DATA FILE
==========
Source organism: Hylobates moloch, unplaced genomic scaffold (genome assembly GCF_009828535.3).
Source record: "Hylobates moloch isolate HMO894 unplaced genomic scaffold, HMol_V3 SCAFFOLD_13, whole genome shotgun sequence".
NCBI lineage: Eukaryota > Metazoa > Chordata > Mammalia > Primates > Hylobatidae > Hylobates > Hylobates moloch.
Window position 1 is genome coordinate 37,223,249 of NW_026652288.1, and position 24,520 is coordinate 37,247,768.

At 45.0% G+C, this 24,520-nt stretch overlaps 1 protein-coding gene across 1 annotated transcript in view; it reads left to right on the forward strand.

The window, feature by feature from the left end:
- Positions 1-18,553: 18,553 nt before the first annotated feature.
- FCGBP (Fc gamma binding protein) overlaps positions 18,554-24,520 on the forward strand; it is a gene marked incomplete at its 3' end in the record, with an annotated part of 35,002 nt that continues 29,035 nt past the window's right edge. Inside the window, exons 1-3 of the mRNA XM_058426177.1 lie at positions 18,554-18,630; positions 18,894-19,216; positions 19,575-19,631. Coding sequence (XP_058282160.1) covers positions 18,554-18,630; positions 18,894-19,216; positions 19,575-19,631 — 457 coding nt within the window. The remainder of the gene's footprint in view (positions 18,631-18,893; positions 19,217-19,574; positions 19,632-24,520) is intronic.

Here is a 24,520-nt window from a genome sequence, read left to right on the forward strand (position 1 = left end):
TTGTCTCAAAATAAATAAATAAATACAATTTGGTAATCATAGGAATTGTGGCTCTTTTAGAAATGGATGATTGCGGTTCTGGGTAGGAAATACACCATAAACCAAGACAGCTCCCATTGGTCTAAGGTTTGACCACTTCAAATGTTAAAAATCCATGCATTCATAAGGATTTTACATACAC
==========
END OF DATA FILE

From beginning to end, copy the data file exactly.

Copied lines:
Source organism: Hylobates moloch, unplaced genomic scaffold (genome assembly GCF_009828535.3).
Source record: "Hylobates moloch isolate HMO894 unplaced genomic scaffold, HMol_V3 SCAFFOLD_13, whole genome shotgun sequence".
NCBI lineage: Eukaryota > Metazoa > Chordata > Mammalia > Primates > Hylobatidae > Hylobates > Hylobates moloch.
Window position 1 is genome coordinate 37,223,249 of NW_026652288.1, and position 24,520 is coordinate 37,247,768.

At 45.0% G+C, this 24,520-nt stretch overlaps 1 protein-coding gene across 1 annotated transcript in view; it reads left to right on the forward strand.

The window, feature by feature from the left end:
- Positions 1-18,553: 18,553 nt before the first annotated feature.
- FCGBP (Fc gamma binding protein) overlaps positions 18,554-24,520 on the forward strand; it is a gene marked incomplete at its 3' end in the record, with an annotated part of 35,002 nt that continues 29,035 nt past the window's right edge. Inside the window, exons 1-3 of the mRNA XM_058426177.1 lie at positions 18,554-18,630; positions 18,894-19,216; positions 19,575-19,631. Coding sequence (XP_058282160.1) covers positions 18,554-18,630; positions 18,894-19,216; positions 19,575-19,631 — 457 coding nt within the window. The remainder of the gene's footprint in view (positions 18,631-18,893; positions 19,217-19,574; positions 19,632-24,520) is intronic.

Here is a 24,520-nt window from a genome sequence, read left to right on the forward strand (position 1 = left end):
TTGTCTCAAAATAAATAAATAAATACAATTTGGTAATCATAGGAATTGTGGCTCTTTTAGAAATGGATGATTGCGGTTCTGGGTAGGAAATACACCATAAACCAAGACAGCTCCCATTGGTCTAAGGTTTGACCACTTCAAATGTTAAAAATCCATGCATTCATAAGGATTTTACATACAC